Globally, government bond yields have remained incredibly low, despite the cyclical pick-up we have seen in economic growth in recent times. Nowhere is this more evident than the Eurozone, which continues to post strong economic data. We believe bond markets need to catch up with the fundamental reality.
The impact that Brexit will have on asset prices remains unknown. At present, it appears that neither the credit nor the equity market are concerned, with regard to financials. Global economic growth remains robust and we forecast a relatively benign operating environment for companies in the UK and the Eurozone. But where are we finding attractive opportunities within the financials space?
It is normal to be seduced by headline performance figures in an attempt to judge fund quality. Typically, the industry focuses on cumulative three and five year performance figures when screening funds for selection. However, we believe there is a different way to assess processes and outcomes, the persistency of returns.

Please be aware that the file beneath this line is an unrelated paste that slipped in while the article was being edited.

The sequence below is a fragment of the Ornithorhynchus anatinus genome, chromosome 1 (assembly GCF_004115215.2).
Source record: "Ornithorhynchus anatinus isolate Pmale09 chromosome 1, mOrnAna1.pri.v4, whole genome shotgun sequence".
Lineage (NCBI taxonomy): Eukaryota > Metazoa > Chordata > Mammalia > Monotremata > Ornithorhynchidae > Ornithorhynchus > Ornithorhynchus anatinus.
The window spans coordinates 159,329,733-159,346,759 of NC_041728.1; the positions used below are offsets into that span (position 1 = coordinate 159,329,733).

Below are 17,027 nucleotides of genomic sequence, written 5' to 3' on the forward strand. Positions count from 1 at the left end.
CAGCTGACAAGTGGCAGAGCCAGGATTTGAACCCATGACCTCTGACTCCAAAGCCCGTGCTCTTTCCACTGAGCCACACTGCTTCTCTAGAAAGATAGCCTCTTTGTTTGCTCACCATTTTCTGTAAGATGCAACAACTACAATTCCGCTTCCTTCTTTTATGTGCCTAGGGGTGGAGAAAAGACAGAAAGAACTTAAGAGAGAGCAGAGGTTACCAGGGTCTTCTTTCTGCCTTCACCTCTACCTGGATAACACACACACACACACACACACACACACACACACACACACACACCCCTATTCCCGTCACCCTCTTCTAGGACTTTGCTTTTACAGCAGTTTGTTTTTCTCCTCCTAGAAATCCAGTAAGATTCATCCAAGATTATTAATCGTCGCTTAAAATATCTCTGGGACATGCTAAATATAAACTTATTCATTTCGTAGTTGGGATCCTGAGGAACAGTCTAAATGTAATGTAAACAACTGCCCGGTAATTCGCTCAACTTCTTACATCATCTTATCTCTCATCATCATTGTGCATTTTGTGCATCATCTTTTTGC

Compared to previous decades, it is fair to say that the developed markets are now in a low growth environment, with GDP growth still struggling to reach pre-crisis highs amidst a collapse in productivity. This backdrop therefore places a premium on higher growth structural trends which, as active investors, we look for and try and take advantage of.
The 9 August 2017 was regarded by many as the 10 year anniversary of the global financial crisis. The European Central Bank (ECB) and the US Federal Reserve (Fed) ploughed c. £45 billion into financial markets that day as the credit crunch began. Astonishingly, the UK base rate on that day stood at 5.75%. Since the 5 March 2009, it has only ever been 0.50% or lower.